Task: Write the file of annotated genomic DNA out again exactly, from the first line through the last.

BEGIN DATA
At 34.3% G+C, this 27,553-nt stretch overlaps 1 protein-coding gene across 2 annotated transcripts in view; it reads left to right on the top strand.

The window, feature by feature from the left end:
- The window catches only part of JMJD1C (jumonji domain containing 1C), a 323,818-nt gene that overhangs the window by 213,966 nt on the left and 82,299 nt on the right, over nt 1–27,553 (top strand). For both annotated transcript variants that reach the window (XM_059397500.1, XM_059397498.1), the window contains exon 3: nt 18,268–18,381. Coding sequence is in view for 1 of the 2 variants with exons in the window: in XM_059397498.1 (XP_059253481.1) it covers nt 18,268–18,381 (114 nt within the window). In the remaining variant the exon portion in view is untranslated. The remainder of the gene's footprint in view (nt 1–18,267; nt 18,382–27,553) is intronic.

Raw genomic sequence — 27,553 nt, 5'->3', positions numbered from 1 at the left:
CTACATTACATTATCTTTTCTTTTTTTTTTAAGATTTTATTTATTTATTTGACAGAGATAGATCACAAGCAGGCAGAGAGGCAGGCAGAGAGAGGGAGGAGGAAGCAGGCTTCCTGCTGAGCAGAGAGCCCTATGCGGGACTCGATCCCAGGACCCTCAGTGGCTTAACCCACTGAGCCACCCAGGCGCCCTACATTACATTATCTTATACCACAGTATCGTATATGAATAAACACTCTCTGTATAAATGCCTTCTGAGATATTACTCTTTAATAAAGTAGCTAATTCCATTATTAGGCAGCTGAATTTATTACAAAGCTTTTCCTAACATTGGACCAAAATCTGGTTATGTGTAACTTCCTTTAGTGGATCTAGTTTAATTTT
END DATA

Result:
At 34.3% G+C, this 27,553-nt stretch overlaps 1 protein-coding gene across 2 annotated transcripts in view; it reads left to right on the top strand.

The window, feature by feature from the left end:
- The window catches only part of JMJD1C (jumonji domain containing 1C), a 323,818-nt gene that overhangs the window by 213,966 nt on the left and 82,299 nt on the right, over nt 1–27,553 (top strand). For both annotated transcript variants that reach the window (XM_059397500.1, XM_059397498.1), the window contains exon 3: nt 18,268–18,381. Coding sequence is in view for 1 of the 2 variants with exons in the window: in XM_059397498.1 (XP_059253481.1) it covers nt 18,268–18,381 (114 nt within the window). In the remaining variant the exon portion in view is untranslated. The remainder of the gene's footprint in view (nt 1–18,267; nt 18,382–27,553) is intronic.

Raw genomic sequence — 27,553 nt, 5'->3', positions numbered from 1 at the left:
CTACATTACATTATCTTTTCTTTTTTTTTTAAGATTTTATTTATTTATTTGACAGAGATAGATCACAAGCAGGCAGAGAGGCAGGCAGAGAGAGGGAGGAGGAAGCAGGCTTCCTGCTGAGCAGAGAGCCCTATGCGGGACTCGATCCCAGGACCCTCAGTGGCTTAACCCACTGAGCCACCCAGGCGCCCTACATTACATTATCTTATACCACAGTATCGTATATGAATAAACACTCTCTGTATAAATGCCTTCTGAGATATTACTCTTTAATAAAGTAGCTAATTCCATTATTAGGCAGCTGAATTTATTACAAAGCTTTTCCTAACATTGGACCAAAATCTGGTTATGTGTAACTTCCTTTAGTGGATCTAGTTTAATTTT